Tuesday, July 8, 2014

Best Post of December 2013: What Happened to Neuropathology in 1946

The next in our 'Best of the Month' series is from December 3, 2013. Since posting, three readers posted comments speculating as to what indeed did happen to neuropathology in 1946. See comments after the post below:

What happened to neuropathology in 1946?

The esteemed Dr. Jim Mandell and his son were recently playing with the amazing Google Books Ngram Viewer. Google Ngram searches a huge corpus of books for the mention of a particular search term. It then graphs the frequency with which that term appears over time. On a whim, the Mandell's entered the search term "neuropathologist". Here's the resulting graph:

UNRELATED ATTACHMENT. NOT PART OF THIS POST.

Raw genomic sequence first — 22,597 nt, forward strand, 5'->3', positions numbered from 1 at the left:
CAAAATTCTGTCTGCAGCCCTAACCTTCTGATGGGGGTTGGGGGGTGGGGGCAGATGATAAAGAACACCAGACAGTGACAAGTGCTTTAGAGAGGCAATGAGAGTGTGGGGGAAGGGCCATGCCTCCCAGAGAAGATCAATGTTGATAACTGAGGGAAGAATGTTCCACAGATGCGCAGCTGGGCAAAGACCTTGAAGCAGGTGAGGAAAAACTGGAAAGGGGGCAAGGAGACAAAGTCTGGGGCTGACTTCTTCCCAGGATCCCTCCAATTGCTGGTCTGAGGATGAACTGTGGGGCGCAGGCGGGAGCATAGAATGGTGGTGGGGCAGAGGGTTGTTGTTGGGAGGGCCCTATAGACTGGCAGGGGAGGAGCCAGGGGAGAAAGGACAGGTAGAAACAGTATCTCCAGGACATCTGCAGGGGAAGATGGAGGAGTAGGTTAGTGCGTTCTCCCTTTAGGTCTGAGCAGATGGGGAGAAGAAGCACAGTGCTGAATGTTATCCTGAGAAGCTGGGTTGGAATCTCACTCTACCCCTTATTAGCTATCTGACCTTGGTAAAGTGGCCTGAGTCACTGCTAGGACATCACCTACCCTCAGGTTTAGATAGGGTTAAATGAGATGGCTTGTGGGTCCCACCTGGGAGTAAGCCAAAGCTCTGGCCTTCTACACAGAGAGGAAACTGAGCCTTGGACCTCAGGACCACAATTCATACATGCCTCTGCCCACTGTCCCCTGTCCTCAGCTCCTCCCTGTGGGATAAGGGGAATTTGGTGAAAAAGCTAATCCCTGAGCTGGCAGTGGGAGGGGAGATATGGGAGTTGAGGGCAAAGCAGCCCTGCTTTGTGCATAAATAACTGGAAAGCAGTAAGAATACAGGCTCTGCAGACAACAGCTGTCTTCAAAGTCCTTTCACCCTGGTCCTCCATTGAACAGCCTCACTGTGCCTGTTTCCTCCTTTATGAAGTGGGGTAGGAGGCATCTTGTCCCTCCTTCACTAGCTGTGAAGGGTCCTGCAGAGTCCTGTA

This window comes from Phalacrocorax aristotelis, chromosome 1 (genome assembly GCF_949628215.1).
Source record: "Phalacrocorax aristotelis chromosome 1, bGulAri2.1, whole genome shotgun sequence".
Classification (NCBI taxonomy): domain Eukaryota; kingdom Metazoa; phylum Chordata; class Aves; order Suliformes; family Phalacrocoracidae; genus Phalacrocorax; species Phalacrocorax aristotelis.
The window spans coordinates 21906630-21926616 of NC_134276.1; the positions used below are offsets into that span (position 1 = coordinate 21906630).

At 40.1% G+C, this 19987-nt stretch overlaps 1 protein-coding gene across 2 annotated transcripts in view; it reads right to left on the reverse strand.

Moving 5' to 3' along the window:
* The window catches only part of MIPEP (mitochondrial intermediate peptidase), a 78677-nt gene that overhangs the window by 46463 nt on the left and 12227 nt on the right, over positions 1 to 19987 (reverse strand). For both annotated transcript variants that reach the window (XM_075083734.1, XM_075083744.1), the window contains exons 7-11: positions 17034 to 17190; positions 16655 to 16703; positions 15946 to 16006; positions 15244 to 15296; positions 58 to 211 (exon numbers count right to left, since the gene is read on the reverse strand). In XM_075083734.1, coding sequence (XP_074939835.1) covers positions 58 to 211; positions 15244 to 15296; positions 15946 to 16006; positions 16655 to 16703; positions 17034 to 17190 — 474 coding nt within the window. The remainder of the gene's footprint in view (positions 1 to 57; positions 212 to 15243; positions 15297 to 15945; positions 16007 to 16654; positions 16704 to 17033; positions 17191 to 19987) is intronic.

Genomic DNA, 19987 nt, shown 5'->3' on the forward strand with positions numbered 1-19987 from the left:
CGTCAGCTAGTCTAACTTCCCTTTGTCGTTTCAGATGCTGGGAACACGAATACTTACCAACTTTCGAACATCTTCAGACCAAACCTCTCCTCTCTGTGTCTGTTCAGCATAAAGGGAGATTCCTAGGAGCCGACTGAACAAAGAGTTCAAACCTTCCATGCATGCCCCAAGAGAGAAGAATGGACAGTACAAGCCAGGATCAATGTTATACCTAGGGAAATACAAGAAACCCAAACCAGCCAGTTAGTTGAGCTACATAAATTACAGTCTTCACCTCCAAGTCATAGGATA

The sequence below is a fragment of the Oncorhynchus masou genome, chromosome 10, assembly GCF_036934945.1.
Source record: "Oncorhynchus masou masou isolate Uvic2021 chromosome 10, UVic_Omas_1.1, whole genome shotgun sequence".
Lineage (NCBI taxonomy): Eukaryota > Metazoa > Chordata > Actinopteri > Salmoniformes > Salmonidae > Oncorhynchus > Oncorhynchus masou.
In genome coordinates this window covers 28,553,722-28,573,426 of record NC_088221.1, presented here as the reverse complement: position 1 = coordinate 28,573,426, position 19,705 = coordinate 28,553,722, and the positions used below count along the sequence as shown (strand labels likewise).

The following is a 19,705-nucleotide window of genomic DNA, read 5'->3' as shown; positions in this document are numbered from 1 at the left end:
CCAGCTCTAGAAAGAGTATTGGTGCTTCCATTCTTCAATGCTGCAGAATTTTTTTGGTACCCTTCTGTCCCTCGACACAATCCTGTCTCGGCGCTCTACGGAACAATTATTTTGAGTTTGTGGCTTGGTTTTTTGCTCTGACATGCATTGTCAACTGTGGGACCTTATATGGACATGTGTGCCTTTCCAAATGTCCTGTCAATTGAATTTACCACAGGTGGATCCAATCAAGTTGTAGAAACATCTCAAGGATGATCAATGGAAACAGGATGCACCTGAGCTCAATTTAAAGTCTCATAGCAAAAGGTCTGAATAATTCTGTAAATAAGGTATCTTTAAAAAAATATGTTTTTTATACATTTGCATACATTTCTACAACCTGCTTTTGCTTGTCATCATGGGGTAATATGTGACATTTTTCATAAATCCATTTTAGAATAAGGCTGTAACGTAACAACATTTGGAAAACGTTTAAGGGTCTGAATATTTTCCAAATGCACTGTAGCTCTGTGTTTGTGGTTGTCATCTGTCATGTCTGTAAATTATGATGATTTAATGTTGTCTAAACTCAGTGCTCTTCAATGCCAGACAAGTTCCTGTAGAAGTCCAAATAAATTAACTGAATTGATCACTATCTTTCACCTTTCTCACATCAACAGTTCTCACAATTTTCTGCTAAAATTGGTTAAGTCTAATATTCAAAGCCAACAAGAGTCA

I couldn't fit the y-axis label in the picture, but it ranges from 0% up to 0.00000300%. Dr. Mandell challenges his neuropathology colleagues to explain the sharp spike in the usage of "neuropathologist" around 1946-47. Please enter your speculations in the comment section. Dr. Mandell also points out the lamentable fact that it "appears we are past our peak".
Gabrielle Yeaney said...
Not sure if I'm on to something but 1946--certification in pathology was formally recognized, CAP was founded and in 1947--first stereotactic neurosurgical procedure performed. In the early 1940s, AMA recognized pathology as practice of medicine (1943);first neurosurgical training programs and American board of Neurological surgery established. Bernd Scheithauer was born in 1946. Maybe he started publishing at a very early age :) Thanks for the blog
jd said...
JNEN began in 1942.
shipcolldoc said...
It is likely just because WW II was over and a lot of medicine-related terminology other than war trauma would have come to the fore.

Wednesday, July 2, 2014

3D print of white matter "captures a sense of delicate complexity that evokes a sense of wonder about the brain"